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Eggy start-up cracks the code to an unscrambled life

Nick Nichols | July 17, 2019

Gold Coast couple Kirk Reynoldson and Kate Morgan kept looking for reasons it wouldn’t work, but the more they searched the closer they came to cracking the code for their new venture, Eggy.

Like many families, they found ‘life admin’, the process of paying bills, renewing insurance policies and accessing important documents required to run a household, challenging if not stressful.

Reynoldson, a former NRL star who played for Melbourne, Newcastle and St George-Illawarra, looked after most of his young family’s life admin. But like many people, he sometimes lost documents, missed payments and was slugged with late fees.

“From our own painful experience and feeling like we were drowning in life admin, we thought there’s got to be a better way of doing this, but there was nothing out there,” says Morgan, an assistant professor in nutrition and dietetics at Bond University.

That’s when they started working on Eggy, an app that collates all your life admin onto one central platform.

It’s been six months since development began and, in collaboration with a highly skilled tech team, they have produced a prototype of Eggy which will be ready for market testing by the end of 2019.

Eggy is based on the motto of a ‘life unscrambled’ and the technology has been developed to automate the management of life admin documents as much as possible.

“Eggy centralises and functionalises your life administration in the one app essentially,” says Morgan.

“With Eggy, you can take a photo or upload a PDF of your car rego papers or a phone bill and the app saves it in a digital form.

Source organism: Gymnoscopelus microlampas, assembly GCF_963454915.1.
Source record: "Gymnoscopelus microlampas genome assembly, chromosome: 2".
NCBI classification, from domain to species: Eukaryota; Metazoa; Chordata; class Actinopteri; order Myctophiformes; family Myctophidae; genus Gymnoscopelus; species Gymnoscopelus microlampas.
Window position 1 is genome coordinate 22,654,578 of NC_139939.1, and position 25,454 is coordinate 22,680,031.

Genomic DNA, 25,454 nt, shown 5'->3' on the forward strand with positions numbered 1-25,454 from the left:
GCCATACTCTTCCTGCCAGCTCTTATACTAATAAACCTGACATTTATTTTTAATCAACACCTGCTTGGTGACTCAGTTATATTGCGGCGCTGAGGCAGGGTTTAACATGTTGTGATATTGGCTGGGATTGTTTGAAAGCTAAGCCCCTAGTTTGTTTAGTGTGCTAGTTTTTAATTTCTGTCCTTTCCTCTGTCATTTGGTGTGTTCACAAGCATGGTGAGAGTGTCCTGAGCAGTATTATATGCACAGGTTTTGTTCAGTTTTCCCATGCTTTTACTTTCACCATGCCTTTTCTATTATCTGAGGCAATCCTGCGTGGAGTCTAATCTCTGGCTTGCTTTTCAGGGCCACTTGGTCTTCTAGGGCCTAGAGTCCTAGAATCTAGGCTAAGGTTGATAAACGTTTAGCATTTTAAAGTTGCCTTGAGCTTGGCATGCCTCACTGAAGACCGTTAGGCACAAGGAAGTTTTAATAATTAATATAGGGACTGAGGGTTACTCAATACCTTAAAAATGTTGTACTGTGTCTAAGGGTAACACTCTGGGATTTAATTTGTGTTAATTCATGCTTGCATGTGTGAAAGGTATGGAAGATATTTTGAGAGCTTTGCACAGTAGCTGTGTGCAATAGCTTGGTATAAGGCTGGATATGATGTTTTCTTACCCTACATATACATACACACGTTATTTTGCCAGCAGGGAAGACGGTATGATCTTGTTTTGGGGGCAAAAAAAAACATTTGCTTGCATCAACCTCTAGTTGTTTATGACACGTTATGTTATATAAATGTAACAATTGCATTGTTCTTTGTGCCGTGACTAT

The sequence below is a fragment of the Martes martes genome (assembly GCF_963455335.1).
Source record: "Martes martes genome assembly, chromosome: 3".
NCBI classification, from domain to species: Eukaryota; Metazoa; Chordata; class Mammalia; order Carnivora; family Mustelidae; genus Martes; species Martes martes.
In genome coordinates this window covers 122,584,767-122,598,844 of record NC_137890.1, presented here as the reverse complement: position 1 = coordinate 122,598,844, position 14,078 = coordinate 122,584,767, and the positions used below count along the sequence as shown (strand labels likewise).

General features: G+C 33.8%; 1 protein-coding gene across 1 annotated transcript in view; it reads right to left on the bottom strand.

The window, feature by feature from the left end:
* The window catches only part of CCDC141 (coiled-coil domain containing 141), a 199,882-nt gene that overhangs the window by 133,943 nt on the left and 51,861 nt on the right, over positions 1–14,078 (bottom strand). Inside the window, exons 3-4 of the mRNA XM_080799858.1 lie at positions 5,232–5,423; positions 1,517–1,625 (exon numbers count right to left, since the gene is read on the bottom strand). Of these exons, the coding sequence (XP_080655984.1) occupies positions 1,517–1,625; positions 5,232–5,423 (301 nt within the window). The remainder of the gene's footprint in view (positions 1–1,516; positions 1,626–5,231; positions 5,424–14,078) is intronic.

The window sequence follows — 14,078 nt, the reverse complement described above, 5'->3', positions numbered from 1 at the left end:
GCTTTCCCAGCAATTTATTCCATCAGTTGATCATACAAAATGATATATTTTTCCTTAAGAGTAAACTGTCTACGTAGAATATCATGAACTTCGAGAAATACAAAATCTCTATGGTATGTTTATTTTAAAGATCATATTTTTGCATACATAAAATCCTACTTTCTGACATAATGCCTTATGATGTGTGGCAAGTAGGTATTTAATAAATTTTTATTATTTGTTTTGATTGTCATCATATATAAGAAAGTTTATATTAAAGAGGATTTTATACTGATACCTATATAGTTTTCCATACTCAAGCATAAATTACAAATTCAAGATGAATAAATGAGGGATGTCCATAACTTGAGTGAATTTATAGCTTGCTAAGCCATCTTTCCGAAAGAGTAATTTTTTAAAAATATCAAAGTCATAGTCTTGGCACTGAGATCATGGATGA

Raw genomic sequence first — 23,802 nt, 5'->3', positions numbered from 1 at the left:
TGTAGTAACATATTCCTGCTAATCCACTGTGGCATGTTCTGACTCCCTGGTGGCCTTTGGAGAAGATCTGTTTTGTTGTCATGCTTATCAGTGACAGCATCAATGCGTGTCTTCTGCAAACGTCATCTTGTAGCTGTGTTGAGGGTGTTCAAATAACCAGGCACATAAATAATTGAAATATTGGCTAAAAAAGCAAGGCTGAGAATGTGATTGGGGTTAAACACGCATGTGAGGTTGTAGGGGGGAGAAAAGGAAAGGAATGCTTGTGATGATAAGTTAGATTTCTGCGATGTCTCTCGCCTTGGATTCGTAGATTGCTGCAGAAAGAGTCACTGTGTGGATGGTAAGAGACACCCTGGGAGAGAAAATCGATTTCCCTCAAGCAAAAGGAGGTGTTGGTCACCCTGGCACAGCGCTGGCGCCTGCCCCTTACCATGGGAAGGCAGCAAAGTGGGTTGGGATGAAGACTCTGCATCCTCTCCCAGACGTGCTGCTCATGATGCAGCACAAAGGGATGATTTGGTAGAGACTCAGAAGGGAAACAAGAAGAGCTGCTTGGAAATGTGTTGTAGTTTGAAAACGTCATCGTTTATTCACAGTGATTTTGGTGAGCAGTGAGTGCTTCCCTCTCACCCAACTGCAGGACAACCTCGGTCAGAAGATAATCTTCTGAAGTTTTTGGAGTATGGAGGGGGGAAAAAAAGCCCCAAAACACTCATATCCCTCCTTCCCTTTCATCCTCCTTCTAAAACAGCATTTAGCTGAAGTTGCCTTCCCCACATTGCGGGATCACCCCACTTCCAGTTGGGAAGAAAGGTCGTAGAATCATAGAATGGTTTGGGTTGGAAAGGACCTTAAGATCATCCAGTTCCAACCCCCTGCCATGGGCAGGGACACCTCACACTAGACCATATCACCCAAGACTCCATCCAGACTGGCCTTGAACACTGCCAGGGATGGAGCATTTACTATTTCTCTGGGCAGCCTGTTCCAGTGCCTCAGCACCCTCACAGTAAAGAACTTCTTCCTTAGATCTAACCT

“The document syncs to your calendar so you know when your phone bill is due or when your car rego is due to expire.”

Both Reynoldson and Morgan are Bond University alumni. Reynoldson has a Bachelor of Commerce and Economics while Morgan has completed a PhD.

Even though they saw potential in the app, they spent some time playing devil’s advocate, looking for reasons why it wouldn’t succeed. Through Reynoldson’s connections in the tech sector, and after extensive research, they couldn’t find anything that came close to the capabilities of Eggy.

“In its current form, life admin is so archaic and fragmented,” says Reynoldson.

“You have a pile on the desk, stuff on a fridge, on the kitchen bench, in emails and up in the cloud, so the whole point is to bring everything together in the one place so you don’t waste precious time and money on trying to manage it.”

Eggy is now on the cusp of commercialisation, boosted by its inclusion in the Suncorp Digital Incubator Program. The 90-day program is aimed at bringing innovative ideas to commercial reality and it’s already paying dividends for the fledgling venture.

Eggy was one of eight start-ups short-listed to make their pitch to Suncorp executives and was one of only two that were invited to join the inaugural program.

“Suncorp has changed the game for us,” says Morgan. “It offers us the opportunity to test and validate our ideas and gain access to mentors, designers, data and experts across technology and business.”

This week, the tech entrepreneurs hope to extend their reach globally by participating in Prince Andrew’s Pitch@Palace being held at Bond University. Eggy is one of 17 applicants on the Gold Coast making their pitch with success exposing the app to a worldwide audience.

“It’s an opportunity to take Eggy to the world,” says Morgan. “Pitch@Palace is about fostering ideas that contribute to social good and we believe there are synergies. Eggy is about creating a better life for millions of busy people and busy families.”

The Eggy app is expected to officially launch in early 2020. Ahead of that, Reynoldson and Morgan are laying plans to move team members into full-time roles with the business and to establish its headquarters on the Gold Coast.

“The lifestyle on the Gold Coast is so good and, with the massive migration of highly skilled people, we don’t think it’s going to be hard to build the company here,” says Reynoldson.

“I’m fielding calls from venture capitalists in New York who are interested in our proposition. We’ve positioned ourselves very well and we have some of the greatest minds helping us with our product, marketing and commercialisation strategies.

“There’s a lot of grunt work to do, but I think we’re ahead of the curve and have a great shot at building a great company on the Gold Coast.”